Investigators are to scan cigarette packaging found in the scenes of fatal house fires in Lancashire in a bid to trace the supply of illicit tobacco.
Discarded cigarettes are the biggest cause of fatal fires in the county, and fire chiefs fear it is a matter of time before the county’s black market trade in tobacco leads to a tragedy as illegal cigarettes smoulder for longer than legal products.
In November new regulations meant all cigarettes have to be manufactured to be “fire safer” with small bumps in the paper making it harder - though not impossible - for the cigarette to smoulder if discarded.
But the paper of illegal cigarettes is continuous and will carry on burning.
Lancashire Fire and Rescue Service is working alongside Lancashire Police and Trading Standards after each fatal house fire to identify if illicit cigarettes are the cause.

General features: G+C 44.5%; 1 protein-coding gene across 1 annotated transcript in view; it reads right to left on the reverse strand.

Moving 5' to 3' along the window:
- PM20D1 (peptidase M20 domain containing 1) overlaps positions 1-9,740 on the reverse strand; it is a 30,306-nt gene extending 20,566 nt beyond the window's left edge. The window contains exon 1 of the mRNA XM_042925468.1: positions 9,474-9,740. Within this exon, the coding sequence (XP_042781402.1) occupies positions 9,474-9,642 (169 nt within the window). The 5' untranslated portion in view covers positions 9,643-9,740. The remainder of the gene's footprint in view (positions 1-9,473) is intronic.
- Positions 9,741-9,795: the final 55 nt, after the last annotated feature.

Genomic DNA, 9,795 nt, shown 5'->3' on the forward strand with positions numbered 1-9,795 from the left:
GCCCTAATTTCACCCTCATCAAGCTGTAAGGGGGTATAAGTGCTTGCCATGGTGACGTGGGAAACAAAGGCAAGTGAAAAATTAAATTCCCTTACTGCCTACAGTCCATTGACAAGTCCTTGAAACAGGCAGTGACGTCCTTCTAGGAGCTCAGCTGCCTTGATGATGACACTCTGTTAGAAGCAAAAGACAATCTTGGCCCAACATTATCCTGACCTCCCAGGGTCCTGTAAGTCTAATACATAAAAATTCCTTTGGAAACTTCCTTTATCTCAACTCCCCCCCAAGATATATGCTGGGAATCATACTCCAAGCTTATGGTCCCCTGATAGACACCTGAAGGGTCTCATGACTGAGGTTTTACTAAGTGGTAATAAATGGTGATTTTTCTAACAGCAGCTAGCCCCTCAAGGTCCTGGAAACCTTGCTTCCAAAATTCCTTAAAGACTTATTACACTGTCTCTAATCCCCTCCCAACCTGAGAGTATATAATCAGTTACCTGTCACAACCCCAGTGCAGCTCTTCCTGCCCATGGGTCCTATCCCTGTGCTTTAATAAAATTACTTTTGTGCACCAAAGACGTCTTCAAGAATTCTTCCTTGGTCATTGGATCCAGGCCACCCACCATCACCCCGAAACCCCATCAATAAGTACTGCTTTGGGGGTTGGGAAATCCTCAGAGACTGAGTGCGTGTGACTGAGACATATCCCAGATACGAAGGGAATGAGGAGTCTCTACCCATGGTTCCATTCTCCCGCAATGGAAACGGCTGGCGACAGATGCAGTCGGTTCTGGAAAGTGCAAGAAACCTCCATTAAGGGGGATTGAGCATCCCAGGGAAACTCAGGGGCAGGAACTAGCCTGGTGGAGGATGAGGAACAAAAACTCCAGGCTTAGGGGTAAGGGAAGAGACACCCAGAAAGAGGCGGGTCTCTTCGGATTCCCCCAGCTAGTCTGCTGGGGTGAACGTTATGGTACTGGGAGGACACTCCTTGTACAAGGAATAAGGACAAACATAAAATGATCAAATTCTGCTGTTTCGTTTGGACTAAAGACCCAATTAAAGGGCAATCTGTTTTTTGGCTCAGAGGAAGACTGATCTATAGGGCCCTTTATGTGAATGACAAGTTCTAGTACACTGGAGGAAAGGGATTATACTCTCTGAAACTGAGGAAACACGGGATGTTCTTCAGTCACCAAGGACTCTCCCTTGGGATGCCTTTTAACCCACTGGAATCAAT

So far scanned packets seized from death scenes have all been legally bought - but fire officers fear it is only a matter of time before they find one.
Protection Support Manager Mark Hutton said: “ It’s really quite shocking to think potentially a family could die in a house blaze sparked by an illicit cigarette.
“All cigarettes pose a fire risk, even the fire safe ones aren’t guaranteed to prevent a fire, but they at least give people a chance. The illicit cigarettes could be dropped in clothing or bedding and smoulder for a few hours before getting enough oxygen to catch alight, so the blaze could happen hours later depending on the conditions.”
He urged all homeowners to fit smoke alarms and added: “In fires triggered by cigarettes there is usually quite a bit of smoke first which would be detected by a working smoke alarm.”
The Don’t Let Them Make a Packet Campaign is raising awareness of the black market trade and calls for tougher penalties on dealers.
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